I shook my head as she shook my hand. I must have gotten a puzzled or confused look on my face.
“What seems to be the problem, Mr. Jensen?” she asked.
“Oh, there’s no problem,” I replied, “It’s just that you seem very familiar to me somehow. Are you sure this is the first time we’ve met?”
“I’m certain,” she responded, “Perhaps we knew one another in a previous life!” She smiled, then she laughed and her entourage laughed along with her. She was younger than I had expected and decidedly more beautiful.
I led them into the conference room where my team was gathered around the table waiting. This meeting could be the one that finally put Peter Jensen Advertising on the map.
Introductions were made all around, business cards were exchanged. I studied her card.
I knew everything there was to know about Ana Petroff. I had studied a long time for this meeting. She looked younger than the photos I had seen and I commented on it.
“You may have been looking at photos of my mother, we share the same name. I’m quite protective of my privacy so I’m pretty careful to keep my photos off the internet but my parents have not been so lucky. I’ve been told that I look a lot like her.” Her accent was quite slight, yet very musical. I thought I could listen to her speak forever.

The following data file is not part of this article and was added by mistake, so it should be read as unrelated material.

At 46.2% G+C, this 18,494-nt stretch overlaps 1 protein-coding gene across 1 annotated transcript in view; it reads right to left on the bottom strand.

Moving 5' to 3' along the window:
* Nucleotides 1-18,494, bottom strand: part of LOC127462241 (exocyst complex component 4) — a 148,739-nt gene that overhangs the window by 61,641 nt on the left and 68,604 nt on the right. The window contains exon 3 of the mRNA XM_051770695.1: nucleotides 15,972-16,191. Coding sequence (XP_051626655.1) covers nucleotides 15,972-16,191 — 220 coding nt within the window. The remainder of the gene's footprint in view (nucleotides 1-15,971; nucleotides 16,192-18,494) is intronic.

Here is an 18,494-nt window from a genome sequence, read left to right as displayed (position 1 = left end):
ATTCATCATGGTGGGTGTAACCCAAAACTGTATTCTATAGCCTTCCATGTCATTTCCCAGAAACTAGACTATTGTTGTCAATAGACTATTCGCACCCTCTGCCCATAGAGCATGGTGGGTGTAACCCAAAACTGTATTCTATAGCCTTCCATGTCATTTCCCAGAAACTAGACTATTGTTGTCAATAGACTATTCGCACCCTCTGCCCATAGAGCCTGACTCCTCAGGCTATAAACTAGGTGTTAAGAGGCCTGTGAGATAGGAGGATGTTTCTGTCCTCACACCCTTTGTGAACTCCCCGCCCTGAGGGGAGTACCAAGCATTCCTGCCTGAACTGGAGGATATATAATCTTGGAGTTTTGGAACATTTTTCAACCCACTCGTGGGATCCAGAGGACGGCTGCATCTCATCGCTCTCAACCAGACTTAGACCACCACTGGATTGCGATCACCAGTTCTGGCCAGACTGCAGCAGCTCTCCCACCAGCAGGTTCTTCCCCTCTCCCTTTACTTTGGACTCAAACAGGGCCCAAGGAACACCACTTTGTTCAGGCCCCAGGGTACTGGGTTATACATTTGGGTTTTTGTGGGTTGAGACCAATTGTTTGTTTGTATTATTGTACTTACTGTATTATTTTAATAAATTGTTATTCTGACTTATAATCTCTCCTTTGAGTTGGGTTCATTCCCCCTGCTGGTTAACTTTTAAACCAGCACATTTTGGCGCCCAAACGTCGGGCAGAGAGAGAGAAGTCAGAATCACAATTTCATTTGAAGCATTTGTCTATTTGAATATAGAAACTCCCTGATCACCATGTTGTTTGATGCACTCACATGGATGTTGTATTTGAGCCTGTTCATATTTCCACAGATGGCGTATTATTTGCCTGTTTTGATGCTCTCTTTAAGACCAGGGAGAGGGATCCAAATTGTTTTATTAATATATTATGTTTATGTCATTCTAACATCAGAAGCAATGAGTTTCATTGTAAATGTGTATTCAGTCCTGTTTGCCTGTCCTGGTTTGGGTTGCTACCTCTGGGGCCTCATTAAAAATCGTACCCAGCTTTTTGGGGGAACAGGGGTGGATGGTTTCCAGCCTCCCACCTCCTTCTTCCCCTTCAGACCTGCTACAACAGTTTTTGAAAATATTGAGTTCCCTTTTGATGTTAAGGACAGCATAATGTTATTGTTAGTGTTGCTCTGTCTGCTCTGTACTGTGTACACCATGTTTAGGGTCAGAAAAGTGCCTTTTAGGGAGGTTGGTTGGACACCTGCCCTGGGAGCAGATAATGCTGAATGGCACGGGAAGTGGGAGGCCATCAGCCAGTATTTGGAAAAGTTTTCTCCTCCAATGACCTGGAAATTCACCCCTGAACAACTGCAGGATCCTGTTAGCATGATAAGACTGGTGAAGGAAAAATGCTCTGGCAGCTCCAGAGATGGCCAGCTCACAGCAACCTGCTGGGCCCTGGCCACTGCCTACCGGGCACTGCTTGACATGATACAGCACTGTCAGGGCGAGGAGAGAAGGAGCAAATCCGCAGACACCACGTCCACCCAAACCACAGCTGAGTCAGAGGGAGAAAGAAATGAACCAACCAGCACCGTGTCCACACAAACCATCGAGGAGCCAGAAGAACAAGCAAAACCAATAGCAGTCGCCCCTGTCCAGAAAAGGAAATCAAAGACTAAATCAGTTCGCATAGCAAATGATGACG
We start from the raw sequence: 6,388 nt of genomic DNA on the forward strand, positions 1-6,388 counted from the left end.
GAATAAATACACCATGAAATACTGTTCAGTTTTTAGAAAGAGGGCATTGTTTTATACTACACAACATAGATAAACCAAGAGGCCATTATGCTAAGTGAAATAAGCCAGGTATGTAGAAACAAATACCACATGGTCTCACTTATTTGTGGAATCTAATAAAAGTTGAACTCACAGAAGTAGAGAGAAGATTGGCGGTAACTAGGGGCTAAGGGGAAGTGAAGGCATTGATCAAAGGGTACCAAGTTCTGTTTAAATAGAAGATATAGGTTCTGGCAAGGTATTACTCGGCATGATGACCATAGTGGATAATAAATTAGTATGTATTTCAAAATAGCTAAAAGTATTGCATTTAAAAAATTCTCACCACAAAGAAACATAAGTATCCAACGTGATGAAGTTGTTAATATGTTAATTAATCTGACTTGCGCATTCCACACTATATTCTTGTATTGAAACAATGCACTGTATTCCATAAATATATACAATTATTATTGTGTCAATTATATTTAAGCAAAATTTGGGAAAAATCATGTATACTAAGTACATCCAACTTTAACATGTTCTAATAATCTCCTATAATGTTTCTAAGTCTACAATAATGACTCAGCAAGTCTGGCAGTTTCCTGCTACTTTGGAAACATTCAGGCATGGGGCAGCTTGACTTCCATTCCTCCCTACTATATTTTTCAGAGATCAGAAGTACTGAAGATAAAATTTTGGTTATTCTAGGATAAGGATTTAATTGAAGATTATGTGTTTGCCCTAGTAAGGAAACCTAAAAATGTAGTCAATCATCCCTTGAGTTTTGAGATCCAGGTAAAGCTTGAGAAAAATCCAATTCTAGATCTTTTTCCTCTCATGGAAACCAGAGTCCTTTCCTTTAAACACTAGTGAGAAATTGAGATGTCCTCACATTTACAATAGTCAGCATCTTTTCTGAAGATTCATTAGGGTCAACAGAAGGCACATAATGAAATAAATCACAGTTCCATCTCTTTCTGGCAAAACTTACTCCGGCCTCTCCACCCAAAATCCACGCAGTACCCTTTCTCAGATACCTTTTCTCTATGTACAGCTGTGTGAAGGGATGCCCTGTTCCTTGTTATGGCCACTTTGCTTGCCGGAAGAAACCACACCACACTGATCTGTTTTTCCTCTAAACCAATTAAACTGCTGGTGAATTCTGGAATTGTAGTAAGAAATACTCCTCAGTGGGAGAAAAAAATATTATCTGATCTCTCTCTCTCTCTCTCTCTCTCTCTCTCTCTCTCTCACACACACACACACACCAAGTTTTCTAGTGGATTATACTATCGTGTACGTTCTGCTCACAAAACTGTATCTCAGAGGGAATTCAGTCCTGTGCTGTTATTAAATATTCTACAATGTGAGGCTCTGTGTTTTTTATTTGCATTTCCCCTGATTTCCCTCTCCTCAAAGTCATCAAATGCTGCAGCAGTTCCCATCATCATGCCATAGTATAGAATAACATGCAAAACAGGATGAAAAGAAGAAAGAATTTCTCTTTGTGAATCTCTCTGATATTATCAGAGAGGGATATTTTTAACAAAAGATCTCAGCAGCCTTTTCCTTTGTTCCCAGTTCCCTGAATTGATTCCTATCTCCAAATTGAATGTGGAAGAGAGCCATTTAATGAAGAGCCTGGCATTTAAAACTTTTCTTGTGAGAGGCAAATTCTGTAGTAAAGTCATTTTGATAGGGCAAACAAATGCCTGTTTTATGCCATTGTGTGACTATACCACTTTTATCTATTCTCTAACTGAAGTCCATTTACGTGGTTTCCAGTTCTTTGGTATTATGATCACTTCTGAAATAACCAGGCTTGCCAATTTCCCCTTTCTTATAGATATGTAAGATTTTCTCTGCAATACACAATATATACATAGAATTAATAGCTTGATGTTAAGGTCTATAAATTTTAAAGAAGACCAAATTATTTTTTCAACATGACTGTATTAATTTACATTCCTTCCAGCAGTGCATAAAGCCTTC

Her father, I knew, had been Sasha Petroff, a popular Russian Cosmonaut. Always in the public eye as he traveled the world marketing and “ambassadoring” for the Soviet Space Program.
Then it hit me, like a ton of bricks. She was that girl from the West View.
The West View is a luxury apartment complex, situated directly across the river from my house. For years I had been spying on the residents of West View with the telescope I kept set up in my bedroom window.
Ana Petroff had moved into the West View about six months ago and had captivated my attention since I first noticed her. She had floor to ceiling bedroom windows that offered a spectacular river view. She liked to stand naked in her window to bathe in the morning sunlight, and watch the river traffic. I knew because I liked to stand in my window and watch her through my telescope.
I grinned and thought I suddenly know a whole lot more about Ana Petroff than I did just seconds ago.
What a perv, I am! I thought to myself. Then immediately, I thought, how much that sounded like something my mother would say. Something she would say right before she sent me to my room and grounded me for life. My smile broadened.
“Well, let’s get started, shall we?” I suggested, “There’s coffee and pastries on the sideboard. Please help yourselves.”
Step away from the keyboard. Your 25 minutes are up. – No editing other than to place the quotes around “ambassadoring”. I’m pretty sure I just made that word up.